Examining Volcanic Magmas and Planetary Interiors
Ben joined EPS in 2021 after spending 5 years at CUNY City as an Assistant Professor. Prior to that, he was a postdoctoral fellow at UC Berkeley, and he received his Ph.D. from the Massachusetts Institute of Technology.
Ben’s research relates the chemistry, petrology, and physical evolution of magmas to the environmental consequences of magmatism. A central question driving his research is how volatile release from magmas relates to the life cycle of volcanoes and drives major changes in climate and habitability. To address this question, Ben employs a range of tools, including fieldwork, planetary datasets, laboratory analyses such as Raman, SIMS and NanoSIMS analyses of melt inclusions, and climate modeling.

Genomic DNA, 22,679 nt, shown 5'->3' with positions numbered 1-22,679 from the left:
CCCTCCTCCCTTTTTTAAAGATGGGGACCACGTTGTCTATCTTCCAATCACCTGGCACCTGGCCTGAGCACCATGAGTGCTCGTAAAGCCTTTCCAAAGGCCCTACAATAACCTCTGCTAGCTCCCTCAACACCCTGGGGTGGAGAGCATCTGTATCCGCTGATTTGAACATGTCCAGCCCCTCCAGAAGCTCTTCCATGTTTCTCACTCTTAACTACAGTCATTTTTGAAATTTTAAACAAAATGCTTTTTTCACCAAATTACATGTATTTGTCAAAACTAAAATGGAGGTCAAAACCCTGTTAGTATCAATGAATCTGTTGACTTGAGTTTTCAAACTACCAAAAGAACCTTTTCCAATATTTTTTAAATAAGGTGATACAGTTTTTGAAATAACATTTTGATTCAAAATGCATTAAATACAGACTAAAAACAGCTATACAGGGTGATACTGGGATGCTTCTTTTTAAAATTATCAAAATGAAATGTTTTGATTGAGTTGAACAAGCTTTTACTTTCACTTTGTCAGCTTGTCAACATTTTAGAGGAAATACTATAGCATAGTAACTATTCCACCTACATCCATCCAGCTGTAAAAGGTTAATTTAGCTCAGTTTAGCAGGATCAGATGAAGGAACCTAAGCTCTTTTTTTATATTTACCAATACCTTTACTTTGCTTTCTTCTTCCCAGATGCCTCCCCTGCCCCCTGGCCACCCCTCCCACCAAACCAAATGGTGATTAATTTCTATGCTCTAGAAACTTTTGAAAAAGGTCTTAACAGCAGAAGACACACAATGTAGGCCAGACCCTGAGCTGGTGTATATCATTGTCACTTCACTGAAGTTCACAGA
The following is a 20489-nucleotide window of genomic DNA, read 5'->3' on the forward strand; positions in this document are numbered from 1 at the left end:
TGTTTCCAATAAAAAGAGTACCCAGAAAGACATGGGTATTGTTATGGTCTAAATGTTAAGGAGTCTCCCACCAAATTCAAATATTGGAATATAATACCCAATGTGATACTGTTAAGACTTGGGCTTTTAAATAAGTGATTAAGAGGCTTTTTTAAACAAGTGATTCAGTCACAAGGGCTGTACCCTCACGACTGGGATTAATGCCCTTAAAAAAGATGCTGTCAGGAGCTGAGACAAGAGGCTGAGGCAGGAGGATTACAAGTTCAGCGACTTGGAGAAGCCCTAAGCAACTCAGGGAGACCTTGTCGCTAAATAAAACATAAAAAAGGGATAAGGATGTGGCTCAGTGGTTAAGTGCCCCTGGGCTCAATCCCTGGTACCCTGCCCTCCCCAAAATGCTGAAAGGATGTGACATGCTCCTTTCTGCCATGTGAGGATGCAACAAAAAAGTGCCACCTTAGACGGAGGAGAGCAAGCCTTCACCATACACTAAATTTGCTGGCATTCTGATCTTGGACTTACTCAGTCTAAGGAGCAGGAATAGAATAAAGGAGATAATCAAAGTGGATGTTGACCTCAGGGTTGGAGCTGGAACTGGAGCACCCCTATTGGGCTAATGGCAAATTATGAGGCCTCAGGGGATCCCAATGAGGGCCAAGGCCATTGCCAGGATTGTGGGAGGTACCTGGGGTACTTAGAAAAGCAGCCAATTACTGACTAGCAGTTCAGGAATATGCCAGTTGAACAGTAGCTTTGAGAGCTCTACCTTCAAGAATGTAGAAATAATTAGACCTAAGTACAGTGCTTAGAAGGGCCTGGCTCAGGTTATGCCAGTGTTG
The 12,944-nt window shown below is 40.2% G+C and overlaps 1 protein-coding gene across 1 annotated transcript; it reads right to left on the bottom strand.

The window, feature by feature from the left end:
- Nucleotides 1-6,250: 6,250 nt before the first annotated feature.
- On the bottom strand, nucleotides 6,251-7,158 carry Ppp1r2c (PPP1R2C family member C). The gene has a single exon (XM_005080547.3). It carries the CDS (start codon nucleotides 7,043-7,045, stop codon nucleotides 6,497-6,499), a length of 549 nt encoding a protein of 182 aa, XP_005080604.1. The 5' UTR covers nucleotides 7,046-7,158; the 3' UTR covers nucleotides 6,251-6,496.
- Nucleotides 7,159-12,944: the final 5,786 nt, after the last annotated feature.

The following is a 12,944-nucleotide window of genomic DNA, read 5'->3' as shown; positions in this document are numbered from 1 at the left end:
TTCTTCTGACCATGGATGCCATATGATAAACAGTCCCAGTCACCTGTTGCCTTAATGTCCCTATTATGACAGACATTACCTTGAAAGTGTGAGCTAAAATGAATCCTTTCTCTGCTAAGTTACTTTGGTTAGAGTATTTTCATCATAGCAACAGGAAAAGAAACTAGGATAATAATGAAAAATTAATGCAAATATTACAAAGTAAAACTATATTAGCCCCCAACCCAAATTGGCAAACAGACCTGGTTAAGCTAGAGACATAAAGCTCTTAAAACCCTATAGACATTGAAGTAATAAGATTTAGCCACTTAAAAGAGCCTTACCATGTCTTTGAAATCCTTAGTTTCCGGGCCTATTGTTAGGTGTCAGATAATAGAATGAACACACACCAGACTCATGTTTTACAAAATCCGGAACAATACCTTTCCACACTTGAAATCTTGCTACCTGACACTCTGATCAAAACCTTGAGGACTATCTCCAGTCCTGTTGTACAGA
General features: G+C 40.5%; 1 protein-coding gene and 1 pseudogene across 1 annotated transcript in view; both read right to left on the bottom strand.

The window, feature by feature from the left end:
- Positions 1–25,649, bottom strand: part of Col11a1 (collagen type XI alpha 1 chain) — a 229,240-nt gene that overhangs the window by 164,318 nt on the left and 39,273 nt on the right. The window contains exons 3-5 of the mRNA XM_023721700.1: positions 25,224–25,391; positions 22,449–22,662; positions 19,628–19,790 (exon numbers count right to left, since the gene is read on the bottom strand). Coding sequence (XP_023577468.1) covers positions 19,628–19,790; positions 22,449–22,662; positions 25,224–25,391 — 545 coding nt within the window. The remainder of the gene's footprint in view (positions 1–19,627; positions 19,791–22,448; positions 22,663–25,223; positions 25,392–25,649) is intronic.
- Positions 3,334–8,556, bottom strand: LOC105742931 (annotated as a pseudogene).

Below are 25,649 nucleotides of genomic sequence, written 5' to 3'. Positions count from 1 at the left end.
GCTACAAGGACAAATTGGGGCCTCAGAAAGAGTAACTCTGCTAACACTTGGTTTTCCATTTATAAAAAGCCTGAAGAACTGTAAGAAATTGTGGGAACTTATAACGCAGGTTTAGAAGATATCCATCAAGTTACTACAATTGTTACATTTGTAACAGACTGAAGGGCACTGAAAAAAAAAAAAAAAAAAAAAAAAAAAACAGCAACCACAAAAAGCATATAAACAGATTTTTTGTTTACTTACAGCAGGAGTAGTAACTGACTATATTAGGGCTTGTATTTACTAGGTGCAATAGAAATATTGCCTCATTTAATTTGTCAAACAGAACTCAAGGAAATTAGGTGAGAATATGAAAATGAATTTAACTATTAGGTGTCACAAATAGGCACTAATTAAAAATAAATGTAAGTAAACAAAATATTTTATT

Ben’s focus on links between planetary interiors and surface climate evolution creates exciting opportunities for connections across the interdisciplinary research happening in the department, from planetary science to paleoclimate. New Jersey was once home to volcanic eruptions on an enormous scale, during emplacement of the 201 million year old Central Atlantic Magmatic Province, which may have caused one of the greatest mass extinctions of the past half-billion years. Look out for future field trips and opportunities for undergraduate research exploring the world-class volcanic geology all around us.